2 in 1!

Today, for a change, felt more like a road race. With attacks flying off the the front from the gun, and accelerations like a criterium, people blowing spectacularly, and  a lot of confusion it had road race written all over it.

Funny enough this is actually the Argus MTB challenge I am talking about. With a star studded field containing many a big name out here finishing their pre- Epic training, things got really hot out there.

Having not ridden the Gape Escape, which had taken place over the previous days I was somewhat optimistic about my chances at winning the race, especially since I had upgraded my weaponry since last year to a dual suspension for this bumpy ride. Last year saw me lose the wheels on the first 3 riders as I couldn’t get the power down on a bumpy section near the end.

Halfway into the race I found myself on the World marathon Champion’s wheel in 3rd place in a lead bunch that was strung out over a few seconds. Suddenly we were all standing together in an over grown grass single track wondering where the route went. With the race clearly on hold for the moment we soon headed off in what we thought was the right way. Things soon hotted up again and I found myself hanging off the back of the 3 leaders bleeding through my eyeballs!

Eventually my body said “enough is enough” and I limped home to cross the line 5th behind winner Christof Sauser, Matthys Beukes, Philip Buys and Darren Lill.

The drama was not over though, as for some reason only the lead group had gone the wrong way. Erik Kleinhans (RE:CM) crossed the line as the first person to have completed the route in the correct way. The organisers very graciously decided have a double prize giving; one for the riders that went the right way, and one for the riders that did not. Even the lead motorbike went the wrong way! Anyways, neither of this changed the fact that I wasn’t on the podium! Today was a day where I think my bike out performed me, as well as my competition.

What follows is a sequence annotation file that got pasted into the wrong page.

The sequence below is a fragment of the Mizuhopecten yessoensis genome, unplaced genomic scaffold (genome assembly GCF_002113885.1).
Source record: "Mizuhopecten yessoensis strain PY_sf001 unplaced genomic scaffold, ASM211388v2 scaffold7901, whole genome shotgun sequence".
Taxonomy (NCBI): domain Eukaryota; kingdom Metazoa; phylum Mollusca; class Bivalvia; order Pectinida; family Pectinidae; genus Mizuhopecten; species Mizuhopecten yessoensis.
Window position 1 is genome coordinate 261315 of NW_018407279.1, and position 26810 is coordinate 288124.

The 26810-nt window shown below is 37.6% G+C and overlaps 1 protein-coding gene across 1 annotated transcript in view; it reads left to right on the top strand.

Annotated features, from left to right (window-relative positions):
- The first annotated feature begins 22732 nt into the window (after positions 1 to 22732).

This week I’ll be focusing on resting as much as possible ahead of big one, the African Continental Championships (I bet you thought I was going to say Argus Cycle Tour didn’t you!) at Cascades in Pieteraritzburg. All hopes are on a great performance!

Until then,

Keep it runner side down!

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Garden Route 300


This past weekend some of the top mountain bikers from around the country descended on Sabie for the second round of the National Marathon Series. This year I managed to dodge the brute of a race which saw Charles Keey take the biggest victory of his career and opted to do the Rocky Mountain Garden Route 300, ideal training for the for the Cape Epic as well as the rest of the season.

With the race’s presenting sponsor being my bike sponsor, the natural thing was to represent my sponsors in the best way possible. it also gave me a chance to test out my prospective Cape Epic team mate Daniel Gathof who is down here at the moment for a 3 week training camp.

With the 3 day stage race finishing and starting in Knysna every day, we were guaranteed to ride some of the most beautiful and best trails the country has to offer. With the whole Rocky Mountain crew staying in a big house overlooking the sea in Brenton, spirits were definitely high going into the race.